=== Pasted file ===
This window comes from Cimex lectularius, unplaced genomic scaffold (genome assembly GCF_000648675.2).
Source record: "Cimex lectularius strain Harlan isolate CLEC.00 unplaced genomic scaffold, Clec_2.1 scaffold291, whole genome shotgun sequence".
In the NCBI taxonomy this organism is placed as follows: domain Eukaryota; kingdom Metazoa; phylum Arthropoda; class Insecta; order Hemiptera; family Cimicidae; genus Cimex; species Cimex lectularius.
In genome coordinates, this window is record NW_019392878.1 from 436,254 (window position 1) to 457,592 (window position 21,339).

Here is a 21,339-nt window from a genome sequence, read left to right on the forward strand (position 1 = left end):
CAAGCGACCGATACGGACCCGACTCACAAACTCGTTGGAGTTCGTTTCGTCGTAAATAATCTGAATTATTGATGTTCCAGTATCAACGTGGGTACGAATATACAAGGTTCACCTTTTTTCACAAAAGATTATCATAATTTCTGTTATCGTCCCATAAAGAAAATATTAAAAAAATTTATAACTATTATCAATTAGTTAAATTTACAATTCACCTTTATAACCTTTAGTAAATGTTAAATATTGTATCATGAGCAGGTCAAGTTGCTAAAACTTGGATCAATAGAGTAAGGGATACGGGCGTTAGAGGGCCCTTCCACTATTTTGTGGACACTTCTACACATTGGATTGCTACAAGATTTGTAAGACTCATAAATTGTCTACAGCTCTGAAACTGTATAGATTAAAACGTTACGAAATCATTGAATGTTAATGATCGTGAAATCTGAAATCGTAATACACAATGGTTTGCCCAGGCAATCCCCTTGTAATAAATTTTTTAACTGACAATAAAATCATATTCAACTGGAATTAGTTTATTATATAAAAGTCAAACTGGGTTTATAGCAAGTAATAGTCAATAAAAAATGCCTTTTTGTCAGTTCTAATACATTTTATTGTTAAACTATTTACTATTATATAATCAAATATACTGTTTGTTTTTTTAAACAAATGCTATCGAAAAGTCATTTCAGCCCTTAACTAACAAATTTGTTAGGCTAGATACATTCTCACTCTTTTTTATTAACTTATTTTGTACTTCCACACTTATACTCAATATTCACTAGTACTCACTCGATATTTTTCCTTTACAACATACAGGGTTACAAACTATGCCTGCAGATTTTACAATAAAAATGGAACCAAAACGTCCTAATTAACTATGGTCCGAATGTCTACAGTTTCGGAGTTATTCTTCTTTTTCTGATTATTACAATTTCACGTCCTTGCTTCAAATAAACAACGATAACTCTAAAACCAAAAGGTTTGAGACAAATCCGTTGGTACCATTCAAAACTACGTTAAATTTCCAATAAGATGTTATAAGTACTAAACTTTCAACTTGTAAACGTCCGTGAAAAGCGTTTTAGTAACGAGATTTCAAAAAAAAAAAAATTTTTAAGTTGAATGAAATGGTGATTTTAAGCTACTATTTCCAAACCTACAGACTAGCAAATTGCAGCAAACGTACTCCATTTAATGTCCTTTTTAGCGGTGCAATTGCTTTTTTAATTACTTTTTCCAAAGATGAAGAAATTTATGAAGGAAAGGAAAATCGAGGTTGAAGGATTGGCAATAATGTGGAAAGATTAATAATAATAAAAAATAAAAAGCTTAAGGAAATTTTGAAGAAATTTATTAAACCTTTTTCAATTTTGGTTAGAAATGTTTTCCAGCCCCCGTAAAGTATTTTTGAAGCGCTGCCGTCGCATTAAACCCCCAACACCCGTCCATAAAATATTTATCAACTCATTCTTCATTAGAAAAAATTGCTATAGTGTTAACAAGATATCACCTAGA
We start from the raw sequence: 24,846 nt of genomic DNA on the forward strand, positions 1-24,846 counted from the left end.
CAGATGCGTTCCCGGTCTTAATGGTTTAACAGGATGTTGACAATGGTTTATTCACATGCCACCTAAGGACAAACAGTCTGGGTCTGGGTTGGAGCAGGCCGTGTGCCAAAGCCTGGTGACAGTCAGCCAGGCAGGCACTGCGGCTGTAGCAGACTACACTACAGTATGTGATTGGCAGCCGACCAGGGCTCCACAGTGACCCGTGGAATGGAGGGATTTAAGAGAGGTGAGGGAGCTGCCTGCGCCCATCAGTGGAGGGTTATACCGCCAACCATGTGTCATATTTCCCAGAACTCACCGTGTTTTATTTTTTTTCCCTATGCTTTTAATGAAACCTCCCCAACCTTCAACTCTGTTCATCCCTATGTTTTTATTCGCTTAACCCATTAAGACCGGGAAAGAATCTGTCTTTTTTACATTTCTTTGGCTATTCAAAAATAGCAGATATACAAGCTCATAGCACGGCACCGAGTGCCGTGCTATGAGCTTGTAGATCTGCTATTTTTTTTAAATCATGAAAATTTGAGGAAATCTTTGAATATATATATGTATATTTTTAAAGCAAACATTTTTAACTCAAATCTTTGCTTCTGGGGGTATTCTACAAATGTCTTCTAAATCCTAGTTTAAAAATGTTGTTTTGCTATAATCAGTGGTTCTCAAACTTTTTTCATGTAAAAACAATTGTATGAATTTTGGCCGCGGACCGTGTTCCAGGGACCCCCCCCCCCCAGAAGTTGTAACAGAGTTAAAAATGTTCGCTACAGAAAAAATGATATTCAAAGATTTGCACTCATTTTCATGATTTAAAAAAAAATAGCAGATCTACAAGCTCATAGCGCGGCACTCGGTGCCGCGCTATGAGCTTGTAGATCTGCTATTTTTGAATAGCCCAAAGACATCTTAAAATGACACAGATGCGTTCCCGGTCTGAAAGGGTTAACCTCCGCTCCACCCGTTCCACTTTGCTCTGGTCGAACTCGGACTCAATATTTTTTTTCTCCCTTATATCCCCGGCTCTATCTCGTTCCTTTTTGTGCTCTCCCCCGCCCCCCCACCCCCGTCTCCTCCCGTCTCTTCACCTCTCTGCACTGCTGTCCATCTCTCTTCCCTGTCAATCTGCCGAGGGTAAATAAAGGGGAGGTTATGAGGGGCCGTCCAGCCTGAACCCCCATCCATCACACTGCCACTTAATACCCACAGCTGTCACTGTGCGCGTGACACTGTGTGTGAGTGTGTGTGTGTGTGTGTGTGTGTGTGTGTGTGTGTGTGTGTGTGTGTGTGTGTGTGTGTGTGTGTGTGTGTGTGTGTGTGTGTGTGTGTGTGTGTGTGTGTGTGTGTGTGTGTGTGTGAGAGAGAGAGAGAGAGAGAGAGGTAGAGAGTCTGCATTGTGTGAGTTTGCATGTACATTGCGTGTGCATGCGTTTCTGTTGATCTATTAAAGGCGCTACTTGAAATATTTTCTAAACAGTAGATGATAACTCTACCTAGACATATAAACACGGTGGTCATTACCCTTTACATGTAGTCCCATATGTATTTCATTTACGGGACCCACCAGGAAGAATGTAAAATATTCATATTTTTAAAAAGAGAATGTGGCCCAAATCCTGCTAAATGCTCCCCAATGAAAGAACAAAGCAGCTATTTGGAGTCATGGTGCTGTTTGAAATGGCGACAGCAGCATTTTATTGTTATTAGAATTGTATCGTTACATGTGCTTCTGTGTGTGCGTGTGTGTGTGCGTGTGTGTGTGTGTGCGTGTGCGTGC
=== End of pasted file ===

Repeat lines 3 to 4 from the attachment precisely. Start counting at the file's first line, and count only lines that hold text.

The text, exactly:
In the NCBI taxonomy this organism is placed as follows: domain Eukaryota; kingdom Metazoa; phylum Arthropoda; class Insecta; order Hemiptera; family Cimicidae; genus Cimex; species Cimex lectularius.
In genome coordinates, this window is record NW_019392878.1 from 436,254 (window position 1) to 457,592 (window position 21,339).